Two employees at a gift shop can barely stand one another, without realising that they are falling in love through the post as each other’s anonymous pen pal.
- Klara Novak: Margaret Sullavan
- Alfred Kralik: James Stewart
- Hugo Matuschek: Frank Morgan
- Ferencz Vadas: Joseph Schildkraut
- Flora: Sara Haden
- Pirovitch: Felix Bressart
- Pepi Katona: William Tracy
- Ilona Novotny: Inez Courtney
- Customer: Sarah Edwards
- Doctor: Edwin Maxwell
- Detective: Charles Halton
- Rudy: Charles Smith
- Policeman (uncredited): Charles Arnt
- Customer (uncredited): Joan Blair
- Grandmother (uncredited): Mary Carr
- Aunt Anna (uncredited): Mabel Colcord
- Customer (uncredited): Claire Du Brey
- Waiter (uncredited): William Edmunds
- Plump Woman (uncredited): Grace Hayle
- Customer (uncredited): Mira McKinney
- Restaurant Patron (uncredited): Sol Murgi
- Customer (uncredited): Renie Riano
- Customer (uncredited): Gertrude Simpson
- Customer (uncredited): Ruth Warren
- Producer: Ernst Lubitsch
- Screenplay: Samson Raphaelson
- Original Music Composer: Werner R. Heymann
- Director of Photography: William H. Daniels
- Screenplay: Ben Hecht
- Hairstylist: Sydney Guilaroff
- Art Direction: Cedric Gibbons
- Set Decoration: Edwin B. Willis
- Editor: Gene Ruggiero
- Sound Director: Douglas Shearer
- Theatre Play: Miklós László
- Assistant Director: Horace Hough
- Orchestrator: Wally Heglin
- John Chard: Ah, epistolary love, delightful.
This is the story of Matuschek and Company – – of Mr. Matuschek and the people who work for him. It is just around the corner from Andrassy Street – – on Balta Street, in Budapest, Hungary.
Klara Novak seeks work at Hugo Matuschek’s Budapest store, after initially being turned down by head clerk Alfred Kralik, she gains employment after impressing the originally gruff Matuschek himself. This annoys Alfred and both he and Klara take an instant dislike to each other, completely unaware that they are I fact both each others lonely hearts pen pal.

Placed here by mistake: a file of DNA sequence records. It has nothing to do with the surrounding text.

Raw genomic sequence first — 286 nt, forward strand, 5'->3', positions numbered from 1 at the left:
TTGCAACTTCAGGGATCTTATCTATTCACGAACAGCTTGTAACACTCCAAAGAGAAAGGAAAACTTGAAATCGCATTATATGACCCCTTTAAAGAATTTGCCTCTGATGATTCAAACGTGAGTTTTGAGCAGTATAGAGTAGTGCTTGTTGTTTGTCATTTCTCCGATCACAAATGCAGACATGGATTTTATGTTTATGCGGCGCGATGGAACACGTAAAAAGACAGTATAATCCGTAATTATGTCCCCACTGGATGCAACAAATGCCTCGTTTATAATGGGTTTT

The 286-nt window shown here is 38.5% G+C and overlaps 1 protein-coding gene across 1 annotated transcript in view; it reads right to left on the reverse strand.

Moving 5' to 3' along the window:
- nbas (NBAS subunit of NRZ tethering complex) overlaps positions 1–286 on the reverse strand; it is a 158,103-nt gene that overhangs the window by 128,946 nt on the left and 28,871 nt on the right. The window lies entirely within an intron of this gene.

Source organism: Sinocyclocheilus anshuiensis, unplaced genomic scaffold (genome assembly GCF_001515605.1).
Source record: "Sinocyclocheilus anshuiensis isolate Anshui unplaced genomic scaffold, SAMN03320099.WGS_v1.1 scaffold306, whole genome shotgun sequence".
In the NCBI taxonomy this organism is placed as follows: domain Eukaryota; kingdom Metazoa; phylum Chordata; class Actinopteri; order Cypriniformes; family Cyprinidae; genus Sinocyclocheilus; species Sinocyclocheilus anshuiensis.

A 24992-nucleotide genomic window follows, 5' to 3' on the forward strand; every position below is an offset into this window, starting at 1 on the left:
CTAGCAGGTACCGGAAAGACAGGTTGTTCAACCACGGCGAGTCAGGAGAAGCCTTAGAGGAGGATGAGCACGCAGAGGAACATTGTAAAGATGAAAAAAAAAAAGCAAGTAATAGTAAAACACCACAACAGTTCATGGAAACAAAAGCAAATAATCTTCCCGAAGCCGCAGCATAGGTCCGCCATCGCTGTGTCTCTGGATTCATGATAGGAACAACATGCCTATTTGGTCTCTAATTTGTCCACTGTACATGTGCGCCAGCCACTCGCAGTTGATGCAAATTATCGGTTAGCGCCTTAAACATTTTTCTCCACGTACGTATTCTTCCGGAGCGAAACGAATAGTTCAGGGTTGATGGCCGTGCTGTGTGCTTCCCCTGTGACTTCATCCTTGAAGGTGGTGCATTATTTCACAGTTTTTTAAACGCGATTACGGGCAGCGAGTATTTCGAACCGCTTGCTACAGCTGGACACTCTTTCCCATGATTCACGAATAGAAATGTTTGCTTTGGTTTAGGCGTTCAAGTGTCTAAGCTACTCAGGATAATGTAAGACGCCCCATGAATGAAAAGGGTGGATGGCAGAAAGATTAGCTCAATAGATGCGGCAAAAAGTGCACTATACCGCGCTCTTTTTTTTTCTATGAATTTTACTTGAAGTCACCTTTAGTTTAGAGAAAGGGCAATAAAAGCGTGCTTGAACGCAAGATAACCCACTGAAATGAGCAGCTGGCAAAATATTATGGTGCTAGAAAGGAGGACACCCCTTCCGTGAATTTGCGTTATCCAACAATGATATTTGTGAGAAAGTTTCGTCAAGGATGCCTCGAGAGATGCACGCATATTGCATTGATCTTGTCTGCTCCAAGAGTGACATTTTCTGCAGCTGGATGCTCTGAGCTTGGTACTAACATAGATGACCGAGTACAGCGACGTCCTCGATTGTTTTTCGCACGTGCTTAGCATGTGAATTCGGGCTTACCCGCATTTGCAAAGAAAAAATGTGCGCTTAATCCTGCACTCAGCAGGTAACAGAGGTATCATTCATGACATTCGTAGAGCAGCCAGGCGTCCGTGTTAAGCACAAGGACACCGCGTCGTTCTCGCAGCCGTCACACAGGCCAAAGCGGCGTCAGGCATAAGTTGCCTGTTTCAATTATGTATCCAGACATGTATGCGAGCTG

Boy oh boy was this production in safe hands. Produced and directed by the fabulous Ernst Lubitsch (“To Be Or Not To Be” & “Heaven Can Wait”) and starring James Stewart (take your pick of many classics), Margaret Sullavan (“The Good Fairy” & “So Red the Rose”) and Frank Morgan (“The Wizard Of Oz”). Adapted by Samson Raphaelson from Miklós László’s play (“Parfumerie”), The Shop Around The Corner ranks up with the best of the romantic comedies from the classic era. Blending charm with community spirit, and dark moments with beams of light, it’s a concocted remedy for the blues at a time when war was at the forefront of everyones minds.
Unashamedly sweet as it is, it’s important to note the intricacies of the plot, with people being desperate for work, even forming rivalries within the confines of the shop, they even manage to flesh out an infidelity arc to really keep the viewer on their respective toes. All the efforts here are first class, Stewart gives the kind of performance that is often overlooked, no middle America “Aww Shucks” on show here, it’s precise and with feeling, this is a truly great Stewart performance.
Sullavan is sadly something of a forgotten actress, and her films are so hard to find as well, it’s a shame because she’s right on the money and matches Stewart pound for pound in both humorous and emotive acting. Director Lubitsch once said that for human comedy he was never as on form as he was with The Shop Around The Corner, so who wishes to argue with that? Because the evidence suggests he was right, and I can only add that it is not merely just a romantic comedy, it’s an experience all around the table – and then some. 9/10